GopherCon 2015: Sam Helman & Kyle Erf - The Many Faces of Struct Tags

By: Gopher Academy

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Uploaded on 07/28/2015

Struct tags are a great feature of Go, but in the general Go community they receive almost no attention. In this talk we want to show you some of the cleverest and weirdest uses of struct tags we’ve seen. Specifying json and xml fields in struct tags is commonplace, but have you thought about using tags for object-relational mapping, validation functions, defining middleware, or command line options? Come join us for a tour of our favorite practical and impractical uses of an underutilized part of Go.

Comments (2):

By anonymous    2017-09-20

A tag for a field allows you to attach meta-information to the field which can be acquired using reflection. Usually it is used to provide transformation info on how a struct field is encoded to or decoded from another format (or stored/retrieved from a database), but you can use it to store whatever meta-info you want to, either intended for another package or for your own use.

As mentioned in the documentation of reflect.StructTag, by convention the value of a tag string is a space-separated key:"value" pairs, for example:

type User struct {
    Name string `json:"name" xml:"name"`

The key usually denotes the package that the subsequent "value" is for, for example json keys are processed/used by the encoding/json package.

If multiple information is to be passed in the "value", usually it is specified by separating it with a comma (','), e.g.

Name string `json:"name,omitempty" xml:"name"`

Usually a dash value ('-') for the "value" means to exclude the field from the process (e.g. in case of json it means not to marshal or unmarshal that field).

Example of accessing your custom tags using reflection

We can use reflection (reflect package) to access the tag values of struct fields. Basically we need to acquire the Type of our struct, and then we can query fields e.g. with Type.Field(i int) or Type.FieldByName(name string). These methods return a value of StructField which describe / represent a struct field; and StructField.Tag is a value of type StructTag which describes / represents a tag value.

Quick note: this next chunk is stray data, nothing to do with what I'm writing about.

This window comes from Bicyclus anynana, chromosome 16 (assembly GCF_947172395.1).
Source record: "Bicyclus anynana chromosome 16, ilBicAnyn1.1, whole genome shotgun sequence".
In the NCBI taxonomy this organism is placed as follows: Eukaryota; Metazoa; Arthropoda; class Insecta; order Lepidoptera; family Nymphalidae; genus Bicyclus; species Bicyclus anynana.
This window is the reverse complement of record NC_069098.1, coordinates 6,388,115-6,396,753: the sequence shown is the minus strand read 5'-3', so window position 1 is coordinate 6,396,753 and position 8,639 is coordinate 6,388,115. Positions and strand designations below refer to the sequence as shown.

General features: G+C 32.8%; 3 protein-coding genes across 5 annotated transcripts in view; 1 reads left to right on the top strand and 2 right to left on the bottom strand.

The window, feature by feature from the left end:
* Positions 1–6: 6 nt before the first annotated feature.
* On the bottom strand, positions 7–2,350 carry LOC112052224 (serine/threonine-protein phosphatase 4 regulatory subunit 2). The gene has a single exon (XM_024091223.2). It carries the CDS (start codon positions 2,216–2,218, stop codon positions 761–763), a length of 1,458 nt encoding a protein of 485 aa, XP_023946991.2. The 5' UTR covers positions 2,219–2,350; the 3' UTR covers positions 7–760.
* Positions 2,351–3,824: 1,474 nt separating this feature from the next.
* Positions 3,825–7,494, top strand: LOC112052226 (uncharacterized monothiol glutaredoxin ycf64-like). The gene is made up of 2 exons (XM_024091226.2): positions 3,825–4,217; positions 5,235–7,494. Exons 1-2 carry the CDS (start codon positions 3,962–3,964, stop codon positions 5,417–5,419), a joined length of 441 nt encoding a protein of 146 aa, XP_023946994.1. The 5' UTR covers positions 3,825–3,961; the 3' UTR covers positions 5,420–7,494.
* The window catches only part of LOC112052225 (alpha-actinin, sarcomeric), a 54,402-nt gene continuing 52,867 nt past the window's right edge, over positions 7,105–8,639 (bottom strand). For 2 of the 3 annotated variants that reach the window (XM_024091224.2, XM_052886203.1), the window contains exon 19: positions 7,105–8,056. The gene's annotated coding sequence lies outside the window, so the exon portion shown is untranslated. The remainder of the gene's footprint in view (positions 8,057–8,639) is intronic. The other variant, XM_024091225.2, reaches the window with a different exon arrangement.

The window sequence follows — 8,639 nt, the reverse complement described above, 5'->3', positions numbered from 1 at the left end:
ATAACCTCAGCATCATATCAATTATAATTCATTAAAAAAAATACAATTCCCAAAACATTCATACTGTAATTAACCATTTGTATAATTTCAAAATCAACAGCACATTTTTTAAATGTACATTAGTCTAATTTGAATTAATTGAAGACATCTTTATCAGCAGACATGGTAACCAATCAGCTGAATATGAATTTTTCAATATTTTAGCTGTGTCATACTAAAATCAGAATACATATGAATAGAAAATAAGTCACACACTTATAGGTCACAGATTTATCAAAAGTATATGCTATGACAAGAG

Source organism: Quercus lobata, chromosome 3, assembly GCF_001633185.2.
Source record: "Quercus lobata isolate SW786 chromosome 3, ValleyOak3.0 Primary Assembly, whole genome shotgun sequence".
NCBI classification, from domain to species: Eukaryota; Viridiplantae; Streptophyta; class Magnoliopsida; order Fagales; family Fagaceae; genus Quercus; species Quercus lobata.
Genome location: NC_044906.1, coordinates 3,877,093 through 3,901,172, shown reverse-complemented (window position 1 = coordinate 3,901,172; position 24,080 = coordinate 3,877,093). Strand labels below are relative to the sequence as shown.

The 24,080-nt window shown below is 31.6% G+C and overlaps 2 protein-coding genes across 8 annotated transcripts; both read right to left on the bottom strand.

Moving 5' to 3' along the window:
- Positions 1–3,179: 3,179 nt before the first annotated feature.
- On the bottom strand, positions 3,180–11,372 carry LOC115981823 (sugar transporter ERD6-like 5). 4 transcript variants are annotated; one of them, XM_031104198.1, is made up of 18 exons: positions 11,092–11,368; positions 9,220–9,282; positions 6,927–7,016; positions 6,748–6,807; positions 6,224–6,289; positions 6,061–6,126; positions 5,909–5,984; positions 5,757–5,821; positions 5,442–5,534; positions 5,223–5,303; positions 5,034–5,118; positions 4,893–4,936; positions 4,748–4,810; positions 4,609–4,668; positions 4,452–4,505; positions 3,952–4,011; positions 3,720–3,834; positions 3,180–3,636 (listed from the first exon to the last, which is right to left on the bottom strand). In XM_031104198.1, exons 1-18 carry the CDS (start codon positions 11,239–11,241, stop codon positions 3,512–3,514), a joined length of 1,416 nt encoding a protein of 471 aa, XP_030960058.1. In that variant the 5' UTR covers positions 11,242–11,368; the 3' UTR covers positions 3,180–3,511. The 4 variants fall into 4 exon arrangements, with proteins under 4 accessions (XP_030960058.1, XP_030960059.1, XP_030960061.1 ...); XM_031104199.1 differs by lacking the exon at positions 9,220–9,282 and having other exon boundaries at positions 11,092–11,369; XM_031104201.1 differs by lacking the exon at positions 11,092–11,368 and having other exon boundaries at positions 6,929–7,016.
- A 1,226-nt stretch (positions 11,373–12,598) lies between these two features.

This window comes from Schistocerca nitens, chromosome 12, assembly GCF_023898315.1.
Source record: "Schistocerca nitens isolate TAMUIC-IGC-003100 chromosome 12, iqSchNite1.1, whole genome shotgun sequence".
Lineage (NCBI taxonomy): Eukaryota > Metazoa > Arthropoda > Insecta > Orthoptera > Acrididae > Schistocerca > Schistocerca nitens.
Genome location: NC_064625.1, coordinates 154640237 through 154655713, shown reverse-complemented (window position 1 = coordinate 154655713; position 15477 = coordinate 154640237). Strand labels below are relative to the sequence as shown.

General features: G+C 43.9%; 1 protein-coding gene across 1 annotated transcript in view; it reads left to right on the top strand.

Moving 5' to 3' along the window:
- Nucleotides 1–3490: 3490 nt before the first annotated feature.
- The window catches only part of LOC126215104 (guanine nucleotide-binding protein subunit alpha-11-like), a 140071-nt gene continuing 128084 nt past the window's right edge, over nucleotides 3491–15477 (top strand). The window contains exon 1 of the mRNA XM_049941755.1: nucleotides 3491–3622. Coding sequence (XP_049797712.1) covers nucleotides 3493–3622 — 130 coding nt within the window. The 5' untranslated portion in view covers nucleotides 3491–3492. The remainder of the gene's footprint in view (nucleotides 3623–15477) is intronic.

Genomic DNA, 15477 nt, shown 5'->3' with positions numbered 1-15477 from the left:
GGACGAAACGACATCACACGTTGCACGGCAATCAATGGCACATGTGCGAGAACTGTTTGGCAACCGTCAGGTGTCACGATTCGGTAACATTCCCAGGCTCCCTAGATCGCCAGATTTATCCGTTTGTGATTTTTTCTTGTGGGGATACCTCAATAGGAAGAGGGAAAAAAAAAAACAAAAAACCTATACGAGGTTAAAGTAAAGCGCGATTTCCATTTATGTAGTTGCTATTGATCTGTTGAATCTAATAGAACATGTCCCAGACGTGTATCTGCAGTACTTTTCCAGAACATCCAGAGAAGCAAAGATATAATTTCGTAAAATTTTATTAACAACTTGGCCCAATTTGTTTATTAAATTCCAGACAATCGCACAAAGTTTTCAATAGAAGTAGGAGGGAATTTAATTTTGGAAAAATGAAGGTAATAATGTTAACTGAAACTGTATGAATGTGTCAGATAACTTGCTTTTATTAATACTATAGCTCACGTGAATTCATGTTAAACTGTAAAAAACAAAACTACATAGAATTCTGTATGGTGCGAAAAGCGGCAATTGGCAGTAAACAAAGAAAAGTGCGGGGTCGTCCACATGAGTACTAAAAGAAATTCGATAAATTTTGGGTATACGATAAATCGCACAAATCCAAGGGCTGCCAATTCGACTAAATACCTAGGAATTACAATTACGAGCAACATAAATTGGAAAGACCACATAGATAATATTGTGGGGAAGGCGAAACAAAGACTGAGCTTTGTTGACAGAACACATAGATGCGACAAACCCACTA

Previously we talked about "convention". This convention means that if you follow it, you may use the StructTag.Get(key string) method which parses the value of a tag and returns you the "value" of the key you specify. The convention is implemented / built into this Get() method. If you don't follow the convention, Get() will not be able to parse key:"value" pairs and find what you're looking for. That's also not a problem, but then you need to implement your own parsing logic.

Also there is StructTag.Lookup() (was added in Go 1.7) which is "like Get() but distinguishes the tag not containing the given key from the tag associating an empty string with the given key".

So let's see a simple example:

type User struct {
    Name  string `mytag:"MyName"`
    Email string `mytag:"MyEmail"`

u := User{"Bob", ""}
t := reflect.TypeOf(u)

for _, fieldName := range []string{"Name", "Email"} {
    field, found := t.FieldByName(fieldName)
    if !found {
    fmt.Printf("\nField: User.%s\n", fieldName)
    fmt.Printf("\tWhole tag value : %q\n", field.Tag)
    fmt.Printf("\tValue of 'mytag': %q\n", field.Tag.Get("mytag"))

Output (try it on the Go Playground):

Field: User.Name
    Whole tag value : "mytag:\"MyName\""
    Value of 'mytag': "MyName"

Field: User.Email
    Whole tag value : "mytag:\"MyEmail\""
    Value of 'mytag': "MyEmail"

GopherCon 2015 had a presentation about struct tags called:

The Many Faces of Struct Tags (slide) (and a video)

Here is a list of commonly used tag keys:

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